Yet, where the allegations “possess enough heft” to suggest a plausible entitlement to relief, the case may proceed. See Twombly, 550 U.S. at 557. “[T]he standard ‘simply calls for enough fact to raise a reasonable expectation that discovery will reveal evidence’ of the required element.” Rivell v. Private Health Care Sys., Inc., 520 F.3d 1308, 1309 (11th Cir. 2008). “And, of course, a well-pleaded complaint may proceed even if it strikes a savvy judge that actual proof of those facts is improbable, and ‘that a recovery is very remote and unlikely.’” Twombly, 550 U.S. at 556.

         2. Facts as Alleged

         The Pollacks, on November 28, 2016, sent a letter to Seterus, asking for information related to their home loan: telephone call notes; text messages; call logs; a list of all outbound calls conducted and created since Seterus began servicing their loan; and copies of all documents Seterus ever sent to the Pollacks. When, after nearly three months had passed, the Pollacks had not received a timely acknowledgement or response to their request, they sent Seterus, on February 22, 2017, a notice of error. On March 2, 2017, Seterus finally sent an acknowledgment letter although that letter did not specify whether it was in response to the Pollack’s initial request for information related to their home loan or to their later-sent notice of error. Then, on April 13, 2017, Seterus sent a response to the Pollacks, explaining that it believed Seterus had no obligation to reply to their request under RESPA. Believing Seterus’s response to be mistaken, the Pollacks sent a second notice of error, on May 5, 2017.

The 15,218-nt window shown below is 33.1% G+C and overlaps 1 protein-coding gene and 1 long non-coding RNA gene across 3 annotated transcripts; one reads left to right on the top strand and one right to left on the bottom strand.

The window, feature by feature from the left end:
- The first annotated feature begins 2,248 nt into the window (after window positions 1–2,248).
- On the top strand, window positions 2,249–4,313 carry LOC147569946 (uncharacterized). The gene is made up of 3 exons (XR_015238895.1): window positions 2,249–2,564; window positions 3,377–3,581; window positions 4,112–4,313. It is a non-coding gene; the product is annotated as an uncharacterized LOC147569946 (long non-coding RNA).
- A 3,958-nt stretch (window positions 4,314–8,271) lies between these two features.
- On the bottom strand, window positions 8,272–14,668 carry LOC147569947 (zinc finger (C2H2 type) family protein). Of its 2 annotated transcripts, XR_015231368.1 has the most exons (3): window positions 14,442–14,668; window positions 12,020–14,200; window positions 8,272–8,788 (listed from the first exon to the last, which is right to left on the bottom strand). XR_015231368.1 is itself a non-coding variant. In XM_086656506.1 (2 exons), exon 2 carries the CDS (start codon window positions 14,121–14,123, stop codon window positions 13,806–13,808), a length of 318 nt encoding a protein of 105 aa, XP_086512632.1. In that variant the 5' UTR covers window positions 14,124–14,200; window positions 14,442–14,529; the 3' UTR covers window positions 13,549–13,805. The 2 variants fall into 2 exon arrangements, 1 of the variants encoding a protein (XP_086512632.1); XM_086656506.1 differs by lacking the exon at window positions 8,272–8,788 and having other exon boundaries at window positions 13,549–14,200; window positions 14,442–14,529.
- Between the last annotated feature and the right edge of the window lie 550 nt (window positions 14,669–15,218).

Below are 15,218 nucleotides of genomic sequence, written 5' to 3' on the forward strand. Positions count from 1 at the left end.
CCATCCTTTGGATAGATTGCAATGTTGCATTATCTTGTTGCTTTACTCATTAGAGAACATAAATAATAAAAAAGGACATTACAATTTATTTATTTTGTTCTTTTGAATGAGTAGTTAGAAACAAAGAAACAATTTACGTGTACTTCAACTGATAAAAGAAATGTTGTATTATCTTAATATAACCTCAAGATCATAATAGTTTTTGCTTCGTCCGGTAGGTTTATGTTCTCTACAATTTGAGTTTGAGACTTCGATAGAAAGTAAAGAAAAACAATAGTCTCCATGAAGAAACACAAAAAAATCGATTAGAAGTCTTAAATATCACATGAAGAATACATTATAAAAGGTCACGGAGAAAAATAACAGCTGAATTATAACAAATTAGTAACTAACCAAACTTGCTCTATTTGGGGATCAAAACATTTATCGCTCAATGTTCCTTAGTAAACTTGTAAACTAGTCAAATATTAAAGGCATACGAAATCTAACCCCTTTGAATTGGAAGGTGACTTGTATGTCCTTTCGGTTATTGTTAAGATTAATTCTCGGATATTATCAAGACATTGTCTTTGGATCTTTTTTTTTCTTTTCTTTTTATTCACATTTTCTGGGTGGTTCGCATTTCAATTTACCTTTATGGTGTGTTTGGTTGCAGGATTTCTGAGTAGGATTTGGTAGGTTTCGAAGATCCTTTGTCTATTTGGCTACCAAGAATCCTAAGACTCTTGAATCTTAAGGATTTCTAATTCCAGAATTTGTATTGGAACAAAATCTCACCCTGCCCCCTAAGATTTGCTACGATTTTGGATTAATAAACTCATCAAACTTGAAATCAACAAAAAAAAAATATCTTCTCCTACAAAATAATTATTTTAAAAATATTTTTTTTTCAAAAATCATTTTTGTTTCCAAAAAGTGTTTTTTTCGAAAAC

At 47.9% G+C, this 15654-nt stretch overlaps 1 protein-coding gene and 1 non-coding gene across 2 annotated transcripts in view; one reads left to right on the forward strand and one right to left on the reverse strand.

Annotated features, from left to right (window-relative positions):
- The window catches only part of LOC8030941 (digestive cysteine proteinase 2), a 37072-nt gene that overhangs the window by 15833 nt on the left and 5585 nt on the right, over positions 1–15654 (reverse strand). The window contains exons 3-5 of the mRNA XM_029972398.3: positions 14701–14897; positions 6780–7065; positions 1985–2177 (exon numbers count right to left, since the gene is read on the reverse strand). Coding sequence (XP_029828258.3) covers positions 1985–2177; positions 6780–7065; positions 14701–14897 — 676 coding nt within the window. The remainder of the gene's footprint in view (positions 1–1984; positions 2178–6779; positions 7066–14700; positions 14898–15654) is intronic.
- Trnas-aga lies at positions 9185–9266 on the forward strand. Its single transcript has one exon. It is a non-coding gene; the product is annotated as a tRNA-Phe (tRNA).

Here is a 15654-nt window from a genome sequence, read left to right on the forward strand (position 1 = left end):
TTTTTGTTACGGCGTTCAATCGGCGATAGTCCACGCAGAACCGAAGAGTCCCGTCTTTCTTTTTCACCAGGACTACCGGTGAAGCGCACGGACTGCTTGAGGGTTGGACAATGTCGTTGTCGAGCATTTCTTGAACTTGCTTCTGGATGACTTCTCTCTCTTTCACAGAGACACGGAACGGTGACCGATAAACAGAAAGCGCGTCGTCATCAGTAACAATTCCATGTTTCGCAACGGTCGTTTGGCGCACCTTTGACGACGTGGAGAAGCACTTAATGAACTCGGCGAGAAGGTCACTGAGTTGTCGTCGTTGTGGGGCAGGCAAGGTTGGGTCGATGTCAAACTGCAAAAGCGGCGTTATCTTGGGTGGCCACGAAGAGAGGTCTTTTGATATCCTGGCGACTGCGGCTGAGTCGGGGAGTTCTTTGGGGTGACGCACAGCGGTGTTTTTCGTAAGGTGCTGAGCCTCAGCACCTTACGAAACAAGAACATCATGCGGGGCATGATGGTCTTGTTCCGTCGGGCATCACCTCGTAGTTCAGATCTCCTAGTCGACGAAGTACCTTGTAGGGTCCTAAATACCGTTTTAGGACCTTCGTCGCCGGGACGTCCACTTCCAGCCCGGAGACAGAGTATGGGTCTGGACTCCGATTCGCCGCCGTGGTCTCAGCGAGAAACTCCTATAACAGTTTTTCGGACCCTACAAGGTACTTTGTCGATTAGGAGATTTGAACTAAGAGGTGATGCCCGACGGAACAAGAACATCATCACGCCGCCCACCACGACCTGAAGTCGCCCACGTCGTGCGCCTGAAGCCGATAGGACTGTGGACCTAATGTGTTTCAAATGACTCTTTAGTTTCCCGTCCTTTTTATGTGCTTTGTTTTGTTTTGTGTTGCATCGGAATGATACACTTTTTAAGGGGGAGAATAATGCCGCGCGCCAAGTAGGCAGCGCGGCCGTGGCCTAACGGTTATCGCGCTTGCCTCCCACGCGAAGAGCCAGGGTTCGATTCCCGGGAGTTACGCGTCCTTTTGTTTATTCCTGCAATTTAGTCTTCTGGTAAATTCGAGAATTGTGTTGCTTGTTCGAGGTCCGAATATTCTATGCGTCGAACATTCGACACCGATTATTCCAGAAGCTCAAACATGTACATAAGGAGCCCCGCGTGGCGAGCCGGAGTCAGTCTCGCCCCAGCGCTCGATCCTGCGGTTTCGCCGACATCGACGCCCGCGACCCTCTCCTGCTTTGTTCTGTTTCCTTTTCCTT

Because of Seterus’s improper response to their correspondence, the Pollacks claim they suffered damages in the form of:

(1) costs and legal fees incurred to prepare each subsequent request for information and subsequent notices of error; (2) costs incurred in connection with the photocopying and mailing of the requests for information and notices of error; (3) costs incurred in the form of time spent, transportation costs, and other expense incurred during the process of obtaining the Defendant’s compliance with Regulation X.

(Am. Compl. ¶ 26, ECF No. 13, 6.) The Pollacks also allege entitlement to statutory damages as well. (Id.)[1]

         3. Discussion

         A. The Pollacks’ initial correspondence triggered Seterus’s response obligations.

         In its motion, Seterus focuses on the Pollacks’ failure to properly allege a RESPA statutory claim. In accordance with 12 U.S.C. § 2605(e)(1)(A), under RESPA, “a qualified written request from a borrower for information” about a home loan, triggering servicer-response obligations, must relate “to the servicing of such loan.” “Servicing,” in turn, is defined as “receiving any scheduled periodic payments from a borrower pursuant to the terms of any loan . . . and making the payments of principal and interest and such other payments with respect to the amounts received from the borrower as may be required pursuant to the terms of the loan.” 12 U.S.C. § 2605(i)(3). The Court agrees with ...